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Functional Orchard Update summer 2014
“The whole is greater than the sum of its parts.”
The five-year-old one-acre “functional orchard” in our backyard is looking more like a jungle each year. That’s intentional. The idea is to grow fruit trees in a mixed plant environment and see what happens. You might call it semi-organized chaos. Forty apple trees surround a small pond in three concentric ovals. The trees themselves are surrounded by dozens of plant species. We introduced many of these woody and herbaceous “companions” while others have popped up spontaneously.
At first I was tempted to remove all the volunteers. After all, this is agriculture and I should be in control, right? But I’ve resisted the temptation to “weed out the weeds.” I like to think of agriculture as a partnership between plants and people. I want to have a hand in what’s going on in the functional orchard, but not a heavy hand. I want to trust the plants themselves. If they want to be there, maybe there’s good reason.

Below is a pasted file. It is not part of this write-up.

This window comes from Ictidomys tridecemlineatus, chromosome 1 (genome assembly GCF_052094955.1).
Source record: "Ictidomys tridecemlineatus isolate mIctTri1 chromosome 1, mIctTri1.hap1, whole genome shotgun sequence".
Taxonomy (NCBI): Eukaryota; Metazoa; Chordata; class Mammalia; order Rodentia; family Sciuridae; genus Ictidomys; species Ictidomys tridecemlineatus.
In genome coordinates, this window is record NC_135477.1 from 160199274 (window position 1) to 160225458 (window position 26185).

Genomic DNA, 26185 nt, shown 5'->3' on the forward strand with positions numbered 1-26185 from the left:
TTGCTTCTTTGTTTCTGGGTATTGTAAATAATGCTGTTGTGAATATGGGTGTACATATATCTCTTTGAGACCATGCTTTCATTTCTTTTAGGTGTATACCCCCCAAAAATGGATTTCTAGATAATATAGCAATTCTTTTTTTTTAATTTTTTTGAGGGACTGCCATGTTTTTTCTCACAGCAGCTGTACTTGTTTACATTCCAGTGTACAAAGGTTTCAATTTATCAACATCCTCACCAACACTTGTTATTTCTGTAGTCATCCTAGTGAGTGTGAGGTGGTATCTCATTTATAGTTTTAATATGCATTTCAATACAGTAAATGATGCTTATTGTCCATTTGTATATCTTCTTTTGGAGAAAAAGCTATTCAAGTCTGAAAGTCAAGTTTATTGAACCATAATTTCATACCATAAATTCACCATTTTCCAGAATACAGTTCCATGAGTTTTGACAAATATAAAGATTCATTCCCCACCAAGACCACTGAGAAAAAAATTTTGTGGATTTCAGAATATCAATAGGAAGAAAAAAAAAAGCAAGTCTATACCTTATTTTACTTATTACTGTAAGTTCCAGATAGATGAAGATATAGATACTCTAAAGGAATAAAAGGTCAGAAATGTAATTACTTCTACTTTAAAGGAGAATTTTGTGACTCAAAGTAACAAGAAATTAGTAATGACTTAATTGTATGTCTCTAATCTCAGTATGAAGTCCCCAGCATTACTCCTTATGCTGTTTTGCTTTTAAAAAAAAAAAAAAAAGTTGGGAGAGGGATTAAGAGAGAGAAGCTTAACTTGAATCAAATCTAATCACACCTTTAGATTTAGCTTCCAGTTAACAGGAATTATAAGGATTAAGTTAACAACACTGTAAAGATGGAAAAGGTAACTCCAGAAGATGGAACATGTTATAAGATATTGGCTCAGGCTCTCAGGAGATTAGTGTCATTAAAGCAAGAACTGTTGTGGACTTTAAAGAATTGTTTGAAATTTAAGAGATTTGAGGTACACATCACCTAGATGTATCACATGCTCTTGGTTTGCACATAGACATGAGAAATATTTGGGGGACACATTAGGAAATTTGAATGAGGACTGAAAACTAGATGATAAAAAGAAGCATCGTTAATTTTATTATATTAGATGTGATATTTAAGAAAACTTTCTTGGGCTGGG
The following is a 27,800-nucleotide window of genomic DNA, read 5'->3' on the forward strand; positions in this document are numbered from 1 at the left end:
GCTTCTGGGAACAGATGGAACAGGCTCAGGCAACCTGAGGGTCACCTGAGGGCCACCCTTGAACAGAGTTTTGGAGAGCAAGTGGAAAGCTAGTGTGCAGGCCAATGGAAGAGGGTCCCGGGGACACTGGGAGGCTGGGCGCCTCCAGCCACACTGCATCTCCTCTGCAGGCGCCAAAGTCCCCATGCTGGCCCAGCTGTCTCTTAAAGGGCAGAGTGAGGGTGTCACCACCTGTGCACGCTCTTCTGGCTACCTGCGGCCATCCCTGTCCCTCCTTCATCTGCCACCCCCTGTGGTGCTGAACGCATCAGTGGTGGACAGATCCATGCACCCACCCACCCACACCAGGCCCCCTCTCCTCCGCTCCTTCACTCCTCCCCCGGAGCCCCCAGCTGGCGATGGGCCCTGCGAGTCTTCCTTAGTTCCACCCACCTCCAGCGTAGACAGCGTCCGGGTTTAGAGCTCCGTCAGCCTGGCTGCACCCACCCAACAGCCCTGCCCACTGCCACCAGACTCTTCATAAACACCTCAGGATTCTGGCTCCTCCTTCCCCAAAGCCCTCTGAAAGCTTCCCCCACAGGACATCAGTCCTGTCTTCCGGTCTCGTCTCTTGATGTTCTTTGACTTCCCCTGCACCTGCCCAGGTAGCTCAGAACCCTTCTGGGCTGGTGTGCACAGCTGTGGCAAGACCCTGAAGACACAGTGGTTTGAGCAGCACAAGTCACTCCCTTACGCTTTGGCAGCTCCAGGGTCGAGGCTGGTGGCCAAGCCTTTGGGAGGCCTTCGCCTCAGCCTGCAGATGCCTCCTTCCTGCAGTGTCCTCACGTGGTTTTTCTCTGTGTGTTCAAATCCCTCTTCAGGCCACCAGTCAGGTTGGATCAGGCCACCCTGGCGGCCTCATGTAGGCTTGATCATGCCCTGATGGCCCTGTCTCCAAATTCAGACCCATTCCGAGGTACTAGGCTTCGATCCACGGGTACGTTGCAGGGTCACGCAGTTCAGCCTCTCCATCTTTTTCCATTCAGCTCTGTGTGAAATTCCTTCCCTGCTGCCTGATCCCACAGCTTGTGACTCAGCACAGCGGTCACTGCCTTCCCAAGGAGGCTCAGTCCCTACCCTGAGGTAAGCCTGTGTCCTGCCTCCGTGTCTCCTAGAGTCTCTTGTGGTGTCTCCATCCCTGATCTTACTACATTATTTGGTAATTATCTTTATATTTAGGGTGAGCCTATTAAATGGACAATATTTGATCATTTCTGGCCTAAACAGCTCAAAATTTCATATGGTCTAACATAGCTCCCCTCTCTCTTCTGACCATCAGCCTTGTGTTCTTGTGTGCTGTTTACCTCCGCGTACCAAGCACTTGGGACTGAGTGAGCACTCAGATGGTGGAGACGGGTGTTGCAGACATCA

It’s not entirely laissez-faire however. I do use what I hope is a light touch. I keep each apple tree cleared about 12" around the base. I also remove volunteer trees. This is suppose to be an orchard, not the woods. I minimize external inputs: any plants I snip off or pull out get laid right there on the ground. The orchard floor becomes the compost heap, as it is in nature.
I get out into the functional orchard as often as I can. Regular observation is an essential part of learning this stuff. You can’t overdo it. Here are a few of this year’s observations:
How do you prove this system works? Maybe that’s impossible. The scientific method isolates and tests. But this is not about the efficacy of one plant or another. Rather, it’s about creating a community of interconnected plants where each one plays a role in a complicated system. The whole is greater than the sum of its parts.
So we continue to plant and observe in the functional orchard and hope that it functions. Stay tuned. There’s more information about all this scattered throughout this catalog. There’s even more, including reprints and downloads, at fedcoseeds.com or check us out on Facebook.
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